Veritas believes that automating data protection procedures is necessary, but not enough. The data protection product has to gain autonomy as well. There’s a difference between automation and autonomy – a washing machine is automated, a driverless car is autonomous.
Veritas declares it will eliminate the burden of human intervention from data management, but not oversight. Data management and protection should just happen, invisibly and autonomously, but without sacrificing overarching human control.
Autonomy combines automation with AI and machine learning so that the data protection system can adapt to changed circumstances and respond instantly. Autonomous Data Management will provide ransom-free recoveries – at any scale. It can actively defend against threats.
Matthews said: “We’re going to build a data lake of metadata to understand how people are protecting their data.” Veritas is building its own analytic routines for such data lakes, and will provide this as a service for MSPs to sell.
Wong chipped in: “This autonomousness will spread outside data protection, to secondary data management and archiving.” The autonomy features will come in a future release of NetBackup, building on the foundation set by NBU 10.
Veritas declares that multicloud autonomous data management will independently find and protect data no matter where it lives. It will continuously determine where and how to store it in the most efficient and secure way possible – all without human involvement.
Veritas is aiming to achieve annual revenue growth of 8 to >10 percent by 2026. This is a big ask. It is building a dedicated cloud specialist enabling team to be embedded with CSPs, partner system integrators, and managed service providers, which will help it raise sales.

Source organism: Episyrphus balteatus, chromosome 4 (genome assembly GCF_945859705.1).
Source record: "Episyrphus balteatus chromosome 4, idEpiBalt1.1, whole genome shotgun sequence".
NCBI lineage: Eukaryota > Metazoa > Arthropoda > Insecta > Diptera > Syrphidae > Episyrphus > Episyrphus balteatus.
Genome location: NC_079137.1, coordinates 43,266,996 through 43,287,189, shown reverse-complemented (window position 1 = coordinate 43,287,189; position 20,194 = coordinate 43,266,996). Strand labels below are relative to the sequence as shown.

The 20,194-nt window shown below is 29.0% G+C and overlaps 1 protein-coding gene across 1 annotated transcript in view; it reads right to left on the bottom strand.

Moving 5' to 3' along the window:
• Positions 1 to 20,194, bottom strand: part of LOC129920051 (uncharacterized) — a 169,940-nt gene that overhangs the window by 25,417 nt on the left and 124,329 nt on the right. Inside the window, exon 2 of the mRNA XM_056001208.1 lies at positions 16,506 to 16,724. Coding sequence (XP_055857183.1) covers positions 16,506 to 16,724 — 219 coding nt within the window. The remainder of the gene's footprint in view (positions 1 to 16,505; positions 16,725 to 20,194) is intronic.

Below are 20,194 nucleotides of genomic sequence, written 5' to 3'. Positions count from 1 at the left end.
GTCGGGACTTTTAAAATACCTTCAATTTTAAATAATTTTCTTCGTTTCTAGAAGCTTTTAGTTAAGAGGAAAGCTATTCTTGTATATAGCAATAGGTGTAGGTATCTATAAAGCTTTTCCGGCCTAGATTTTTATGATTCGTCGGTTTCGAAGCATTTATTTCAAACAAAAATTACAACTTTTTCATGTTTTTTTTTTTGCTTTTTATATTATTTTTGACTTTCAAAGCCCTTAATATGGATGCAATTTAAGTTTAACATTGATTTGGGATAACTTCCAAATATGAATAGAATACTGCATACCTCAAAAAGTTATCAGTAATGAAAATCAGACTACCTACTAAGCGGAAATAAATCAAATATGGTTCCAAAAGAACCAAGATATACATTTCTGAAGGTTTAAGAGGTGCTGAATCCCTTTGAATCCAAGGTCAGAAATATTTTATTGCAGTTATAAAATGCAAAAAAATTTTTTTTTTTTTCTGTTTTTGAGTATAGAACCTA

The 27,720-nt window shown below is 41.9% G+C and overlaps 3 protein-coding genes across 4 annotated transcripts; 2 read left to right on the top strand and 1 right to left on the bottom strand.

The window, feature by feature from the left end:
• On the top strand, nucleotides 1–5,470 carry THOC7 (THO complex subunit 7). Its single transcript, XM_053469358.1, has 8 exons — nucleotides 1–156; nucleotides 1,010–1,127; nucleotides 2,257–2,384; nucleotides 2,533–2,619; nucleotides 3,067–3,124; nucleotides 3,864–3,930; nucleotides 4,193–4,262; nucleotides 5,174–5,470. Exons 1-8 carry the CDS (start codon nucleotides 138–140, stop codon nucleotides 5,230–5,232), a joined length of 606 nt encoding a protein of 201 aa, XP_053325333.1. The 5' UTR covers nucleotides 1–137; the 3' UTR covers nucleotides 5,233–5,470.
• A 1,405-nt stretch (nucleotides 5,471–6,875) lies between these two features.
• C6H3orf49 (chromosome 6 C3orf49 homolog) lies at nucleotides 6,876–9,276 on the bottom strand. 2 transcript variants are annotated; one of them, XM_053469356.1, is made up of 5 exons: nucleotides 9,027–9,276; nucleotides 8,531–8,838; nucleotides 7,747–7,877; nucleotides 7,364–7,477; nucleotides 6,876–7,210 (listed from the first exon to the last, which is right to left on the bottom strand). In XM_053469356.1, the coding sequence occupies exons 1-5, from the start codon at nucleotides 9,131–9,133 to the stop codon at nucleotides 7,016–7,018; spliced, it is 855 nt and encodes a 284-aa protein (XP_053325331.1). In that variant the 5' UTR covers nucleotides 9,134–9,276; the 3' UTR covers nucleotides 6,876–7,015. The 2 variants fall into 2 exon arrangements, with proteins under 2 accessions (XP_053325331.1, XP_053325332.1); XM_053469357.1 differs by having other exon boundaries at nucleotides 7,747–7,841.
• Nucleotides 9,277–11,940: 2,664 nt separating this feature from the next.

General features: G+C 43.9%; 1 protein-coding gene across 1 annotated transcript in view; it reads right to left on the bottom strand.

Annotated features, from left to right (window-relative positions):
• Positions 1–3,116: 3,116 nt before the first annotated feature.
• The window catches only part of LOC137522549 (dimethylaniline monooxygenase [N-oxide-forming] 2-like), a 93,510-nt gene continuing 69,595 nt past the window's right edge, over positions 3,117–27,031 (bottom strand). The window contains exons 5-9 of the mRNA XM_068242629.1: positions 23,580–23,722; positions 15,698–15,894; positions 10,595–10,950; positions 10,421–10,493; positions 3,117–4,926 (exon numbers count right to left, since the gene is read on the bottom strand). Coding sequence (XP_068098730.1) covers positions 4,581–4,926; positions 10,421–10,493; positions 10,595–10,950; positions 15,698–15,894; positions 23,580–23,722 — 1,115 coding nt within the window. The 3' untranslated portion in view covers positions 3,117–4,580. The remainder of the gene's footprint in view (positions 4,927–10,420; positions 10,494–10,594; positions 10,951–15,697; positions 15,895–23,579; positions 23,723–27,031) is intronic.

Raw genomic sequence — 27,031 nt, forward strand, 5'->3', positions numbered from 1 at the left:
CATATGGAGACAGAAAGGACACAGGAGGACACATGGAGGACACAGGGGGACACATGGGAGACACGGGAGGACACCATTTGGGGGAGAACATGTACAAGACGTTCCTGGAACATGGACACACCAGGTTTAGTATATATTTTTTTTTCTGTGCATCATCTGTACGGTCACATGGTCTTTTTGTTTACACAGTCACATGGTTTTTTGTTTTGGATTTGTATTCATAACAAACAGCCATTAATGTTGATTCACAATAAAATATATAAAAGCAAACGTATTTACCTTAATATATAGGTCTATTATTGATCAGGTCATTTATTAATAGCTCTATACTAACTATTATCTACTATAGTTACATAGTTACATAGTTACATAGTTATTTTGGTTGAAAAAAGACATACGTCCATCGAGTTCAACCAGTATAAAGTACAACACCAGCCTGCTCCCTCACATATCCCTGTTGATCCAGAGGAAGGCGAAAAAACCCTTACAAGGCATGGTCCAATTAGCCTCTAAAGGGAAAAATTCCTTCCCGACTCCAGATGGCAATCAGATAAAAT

Veritas claims using NetBackup can lower a customer’s carbon footprint. It quotes a US Grid Emission Factor and US Data Center Energy Usage report saying the energy equivalency of storing 1PB of unoptimized data in the cloud for one year can create 3.5 metric tonnes of CO2. NBU can reduce this with data reduction, leading to a lower network load and cloud footprint plus elastic cloud compute resource utilization.
The data reduction process will deduplicate global metadata in the cloud across customers, but it will not dedupe data across customers; the customer data boundary is sovereign.
Whatever calculations Gartner and IDC make, Veritas is a major data protection player and it is competing against Veeam, Druva, HYCU, Cohesity, Commvault, and Rubrik. As the amount of unstructured data grows, and as new workloads come into being – such as Kubernetes-orchestrated and edge applications – Veritas must stay relevant and is convinced it can grow.
The ambitious retooling of NetBackup is a huge engineering effort – Veritas’s moonshot if you will. If it can produce the autonomy goods in a post-v10 NBU release, then its enterprise customers should be well pleased and see no need to try competing products.
Matthews said the autonomy vision was conceived two years ago. “We don’t think Rubrik and Cohesity have autonomy on their roadmaps.”
Wong is bullish about the competition. He suggested that data protection startups with unfortified balance sheets could face consolidation if economic times get hard.